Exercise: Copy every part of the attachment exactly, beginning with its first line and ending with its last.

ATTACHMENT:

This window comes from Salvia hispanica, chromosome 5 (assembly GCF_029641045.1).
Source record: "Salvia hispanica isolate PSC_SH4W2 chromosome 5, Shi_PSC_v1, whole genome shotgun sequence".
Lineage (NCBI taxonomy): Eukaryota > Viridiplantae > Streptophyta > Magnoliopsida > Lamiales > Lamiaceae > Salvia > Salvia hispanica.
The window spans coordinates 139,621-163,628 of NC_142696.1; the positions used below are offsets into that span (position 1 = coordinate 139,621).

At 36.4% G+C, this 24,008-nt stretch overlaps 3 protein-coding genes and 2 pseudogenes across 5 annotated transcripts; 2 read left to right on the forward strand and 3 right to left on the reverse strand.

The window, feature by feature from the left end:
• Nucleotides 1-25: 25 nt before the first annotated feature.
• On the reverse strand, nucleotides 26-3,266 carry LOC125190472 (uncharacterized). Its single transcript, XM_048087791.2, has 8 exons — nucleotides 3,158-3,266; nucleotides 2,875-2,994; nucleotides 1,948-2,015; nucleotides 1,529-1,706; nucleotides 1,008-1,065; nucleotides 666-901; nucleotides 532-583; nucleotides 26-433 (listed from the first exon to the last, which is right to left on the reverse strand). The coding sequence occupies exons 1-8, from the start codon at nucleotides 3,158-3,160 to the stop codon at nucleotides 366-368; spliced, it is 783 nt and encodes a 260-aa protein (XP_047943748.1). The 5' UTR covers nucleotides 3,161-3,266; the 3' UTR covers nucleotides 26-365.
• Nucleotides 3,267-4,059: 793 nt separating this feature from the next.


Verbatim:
This window comes from Salvia hispanica, chromosome 5 (assembly GCF_029641045.1).
Source record: "Salvia hispanica isolate PSC_SH4W2 chromosome 5, Shi_PSC_v1, whole genome shotgun sequence".
Lineage (NCBI taxonomy): Eukaryota > Viridiplantae > Streptophyta > Magnoliopsida > Lamiales > Lamiaceae > Salvia > Salvia hispanica.
The window spans coordinates 139,621-163,628 of NC_142696.1; the positions used below are offsets into that span (position 1 = coordinate 139,621).

At 36.4% G+C, this 24,008-nt stretch overlaps 3 protein-coding genes and 2 pseudogenes across 5 annotated transcripts; 2 read left to right on the forward strand and 3 right to left on the reverse strand.

The window, feature by feature from the left end:
• Nucleotides 1-25: 25 nt before the first annotated feature.
• On the reverse strand, nucleotides 26-3,266 carry LOC125190472 (uncharacterized). Its single transcript, XM_048087791.2, has 8 exons — nucleotides 3,158-3,266; nucleotides 2,875-2,994; nucleotides 1,948-2,015; nucleotides 1,529-1,706; nucleotides 1,008-1,065; nucleotides 666-901; nucleotides 532-583; nucleotides 26-433 (listed from the first exon to the last, which is right to left on the reverse strand). The coding sequence occupies exons 1-8, from the start codon at nucleotides 3,158-3,160 to the stop codon at nucleotides 366-368; spliced, it is 783 nt and encodes a 260-aa protein (XP_047943748.1). The 5' UTR covers nucleotides 3,161-3,266; the 3' UTR covers nucleotides 26-365.
• Nucleotides 3,267-4,059: 793 nt separating this feature from the next.